• Renewal Forum, a national nonprofit founded by Wagner, which works to fight human trafficking, “particularly the commercial sexual exploitation of juveniles.”
• Ozanam Pathways, a locally based charity that provides transitional living services for teens and young adults.
Adding to neighbors’ suspicion that the campus would primarily serve ex-prostitutes: The only announced tenants are Veronica’s Voice and Ozanam Pathways, and residents wonder how the organization can pay for buying and running such a large operation.
Discussions with other agencies are underway, Wagner said, but so far none has committed to moving in.
Veronica’s Voice would house “adult victims of commercial sexual exploitation” for up to two years.
Ozanam would operate a similar shelter for children and juveniles in another building. Most adult prostitutes started out as kids, an Ozanam spokeswoman said.
Opponents don’t dispute the need and validity of either program.
“It’s a noble mission,” resident Dale Fugate said, “but we have 19 acres, we have 10 multistory buildings. ...
“I’d like to see something else in there, I really would.”
He and other opponents fear that, by providing ex-prostitutes a place to live in the neighborhood, it would attract more of that activity to an area that currently is not plagued with prostitution the way nearby Independence Avenue is.
Some would fall off the wagon and start turning tricks on Truman Road, they say. And what about their pimps?
But Wagner said spillover crime has not been a problem in other cities. “It’s a reasonable question, and the answer is no,” he said.
Likewise, said Veronica’s Voice founder Kristy Childs, women seeking shelter and a new start are not likely to be out selling sex on the side while attending the group’s programs.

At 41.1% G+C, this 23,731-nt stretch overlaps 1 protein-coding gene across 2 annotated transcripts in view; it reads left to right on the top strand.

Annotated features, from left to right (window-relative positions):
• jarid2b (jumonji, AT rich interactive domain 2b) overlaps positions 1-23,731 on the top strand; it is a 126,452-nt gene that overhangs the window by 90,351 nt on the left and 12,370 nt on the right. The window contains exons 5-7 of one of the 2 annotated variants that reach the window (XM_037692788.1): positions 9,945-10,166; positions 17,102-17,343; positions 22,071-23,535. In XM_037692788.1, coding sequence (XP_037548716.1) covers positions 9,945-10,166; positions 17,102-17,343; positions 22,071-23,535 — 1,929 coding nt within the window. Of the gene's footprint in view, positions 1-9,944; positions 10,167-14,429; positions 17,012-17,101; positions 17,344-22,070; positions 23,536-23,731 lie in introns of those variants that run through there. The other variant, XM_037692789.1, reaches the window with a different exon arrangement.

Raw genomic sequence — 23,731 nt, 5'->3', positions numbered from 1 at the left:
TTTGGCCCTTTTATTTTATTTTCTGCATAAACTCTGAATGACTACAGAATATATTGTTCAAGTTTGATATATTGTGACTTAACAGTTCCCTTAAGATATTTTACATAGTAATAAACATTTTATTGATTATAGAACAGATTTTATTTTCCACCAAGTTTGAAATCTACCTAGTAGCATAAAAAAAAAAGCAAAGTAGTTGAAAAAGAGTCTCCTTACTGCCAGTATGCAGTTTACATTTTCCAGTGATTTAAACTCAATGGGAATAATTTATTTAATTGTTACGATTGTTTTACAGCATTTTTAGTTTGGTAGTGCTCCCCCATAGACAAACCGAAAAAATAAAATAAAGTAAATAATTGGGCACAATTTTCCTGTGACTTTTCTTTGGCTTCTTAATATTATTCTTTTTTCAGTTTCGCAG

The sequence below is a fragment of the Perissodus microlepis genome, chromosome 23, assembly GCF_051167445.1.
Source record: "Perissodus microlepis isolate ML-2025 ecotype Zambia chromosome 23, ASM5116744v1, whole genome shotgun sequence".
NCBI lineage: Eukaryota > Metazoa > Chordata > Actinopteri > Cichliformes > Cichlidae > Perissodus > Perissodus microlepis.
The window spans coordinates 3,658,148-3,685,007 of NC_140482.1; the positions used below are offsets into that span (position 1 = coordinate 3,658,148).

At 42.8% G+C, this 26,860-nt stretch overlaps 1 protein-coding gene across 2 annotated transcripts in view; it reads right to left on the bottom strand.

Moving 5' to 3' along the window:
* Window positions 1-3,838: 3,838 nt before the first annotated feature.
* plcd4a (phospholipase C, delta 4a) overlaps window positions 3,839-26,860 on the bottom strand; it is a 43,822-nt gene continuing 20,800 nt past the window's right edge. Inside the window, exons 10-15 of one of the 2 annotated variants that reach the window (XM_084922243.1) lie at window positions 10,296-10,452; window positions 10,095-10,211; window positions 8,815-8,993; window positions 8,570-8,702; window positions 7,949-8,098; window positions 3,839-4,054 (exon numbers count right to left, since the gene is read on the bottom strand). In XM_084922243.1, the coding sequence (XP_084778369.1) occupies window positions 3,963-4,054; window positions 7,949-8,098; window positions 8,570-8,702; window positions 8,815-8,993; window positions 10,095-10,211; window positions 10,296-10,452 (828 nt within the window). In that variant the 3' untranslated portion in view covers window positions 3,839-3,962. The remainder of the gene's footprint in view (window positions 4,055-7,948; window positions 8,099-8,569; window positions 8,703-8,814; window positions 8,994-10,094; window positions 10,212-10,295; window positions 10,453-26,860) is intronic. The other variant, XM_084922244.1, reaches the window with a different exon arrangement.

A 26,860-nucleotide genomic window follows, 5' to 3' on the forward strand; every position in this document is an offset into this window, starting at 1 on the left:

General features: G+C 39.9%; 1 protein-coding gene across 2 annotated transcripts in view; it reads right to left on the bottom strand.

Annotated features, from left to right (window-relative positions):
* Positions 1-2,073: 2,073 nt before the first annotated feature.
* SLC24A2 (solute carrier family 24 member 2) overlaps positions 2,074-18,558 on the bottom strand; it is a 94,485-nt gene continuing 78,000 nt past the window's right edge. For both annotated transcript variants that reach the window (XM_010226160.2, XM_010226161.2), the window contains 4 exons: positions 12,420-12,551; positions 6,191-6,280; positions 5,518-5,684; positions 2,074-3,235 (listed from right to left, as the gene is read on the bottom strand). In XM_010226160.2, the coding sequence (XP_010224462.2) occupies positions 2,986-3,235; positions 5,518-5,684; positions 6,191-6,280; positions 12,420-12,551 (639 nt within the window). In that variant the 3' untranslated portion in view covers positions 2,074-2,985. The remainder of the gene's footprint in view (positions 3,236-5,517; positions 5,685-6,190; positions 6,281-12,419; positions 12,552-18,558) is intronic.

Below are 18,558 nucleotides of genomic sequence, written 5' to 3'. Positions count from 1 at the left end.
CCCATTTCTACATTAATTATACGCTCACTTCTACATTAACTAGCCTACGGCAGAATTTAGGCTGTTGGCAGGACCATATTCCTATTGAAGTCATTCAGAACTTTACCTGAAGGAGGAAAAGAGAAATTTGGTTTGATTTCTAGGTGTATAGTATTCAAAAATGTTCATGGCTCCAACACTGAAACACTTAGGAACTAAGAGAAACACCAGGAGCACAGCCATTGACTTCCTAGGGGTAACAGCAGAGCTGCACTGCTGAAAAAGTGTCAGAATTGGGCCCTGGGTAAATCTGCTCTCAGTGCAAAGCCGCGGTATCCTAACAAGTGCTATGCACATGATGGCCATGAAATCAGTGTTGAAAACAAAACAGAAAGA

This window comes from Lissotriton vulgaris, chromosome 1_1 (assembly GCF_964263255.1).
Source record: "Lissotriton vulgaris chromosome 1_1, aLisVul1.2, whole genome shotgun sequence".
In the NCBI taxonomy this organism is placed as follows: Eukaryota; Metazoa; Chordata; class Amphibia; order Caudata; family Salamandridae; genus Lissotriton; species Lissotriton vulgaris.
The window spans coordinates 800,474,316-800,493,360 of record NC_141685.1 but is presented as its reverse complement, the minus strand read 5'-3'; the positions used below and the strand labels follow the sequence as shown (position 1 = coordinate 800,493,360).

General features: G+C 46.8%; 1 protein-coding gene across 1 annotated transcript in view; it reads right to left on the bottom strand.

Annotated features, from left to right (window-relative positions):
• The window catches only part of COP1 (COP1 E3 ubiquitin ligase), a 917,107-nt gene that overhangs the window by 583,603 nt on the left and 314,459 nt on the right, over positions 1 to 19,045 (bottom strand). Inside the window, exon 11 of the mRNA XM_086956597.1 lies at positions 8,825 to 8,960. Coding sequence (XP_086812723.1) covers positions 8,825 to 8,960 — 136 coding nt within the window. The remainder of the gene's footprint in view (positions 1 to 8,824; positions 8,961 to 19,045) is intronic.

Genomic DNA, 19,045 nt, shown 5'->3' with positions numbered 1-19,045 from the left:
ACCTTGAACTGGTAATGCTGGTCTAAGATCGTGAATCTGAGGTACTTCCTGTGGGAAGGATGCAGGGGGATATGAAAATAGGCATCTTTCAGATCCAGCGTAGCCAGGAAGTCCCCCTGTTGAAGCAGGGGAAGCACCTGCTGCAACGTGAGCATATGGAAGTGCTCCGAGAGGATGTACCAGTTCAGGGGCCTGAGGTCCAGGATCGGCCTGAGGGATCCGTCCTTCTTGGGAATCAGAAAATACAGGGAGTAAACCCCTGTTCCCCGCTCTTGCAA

“They have dreams,” she said. “They want something different.”
Right now, she said, Veronica’s Voice is hampered in its efforts because the group has no way to house women who come seeking counseling, new skills and treatment.
So each day after they get help at the group’s “safe center” in midtown, she said, “We have to send them back out into the war zone.”
While at the campus, she said, they would live for about two years learning how to make a legitimate living off the streets.
A shelter like that is desperately needed, said Jessica Parle, a former counselor at Veronica’s Voice who seven years ago got sober and quit taking strangers’ money in exchange for sex.
“Where would you like to put this, if not here?” she asked opponents at the plan commission meeting. “If not here, where?”
Neighbors haven’t had much time to consider questions like that.
Most only learned about the project last week. A hastily arranged neighborhood association meeting did not go well.
Wagner said the attorney for KC CASE was shouted down.
Longtime neighborhood association president Jacky Ross, who supports the project, resigned afterward. She acknowledged at the plan commission meeting that she’d known about the plan since meeting with Wagner in May but had not informed others active in the association because of scheduling problems.
“It’s my fault,” she said.
The St. Paul School of Theology didn’t put the word out, either. Late last year, the college said it intended to sell the entire campus, rather than one building at a time.
Also, because of a deed restriction, the buyer had to be some kind of religious organization, a school or social service agency.
“Certainly, our goal primarily,” St. Paul President Myron McCoy said at the time, “is something that will hopefully have some focus in bringing healing and wholeness to the community.”
This week, as its instructors prepared to teach classes at the United Methodist Church of the Resurrection in Leawood, the college refused to provide any information on the proposed sale.
“No comment,” a spokeswoman said via email.
However, Wagner said he’s been told that school officials are “thrilled.”
“This is exactly what they were hoping would emerge,” he said.
Both council members who represent the 3rd District, Jermaine Reed and Melba Curls, are hopeful something can be worked out because they’d hate to see the campus stay vacant.
“I think the concept is something that could be beneficial to folks who need those services in our community,” Reed said.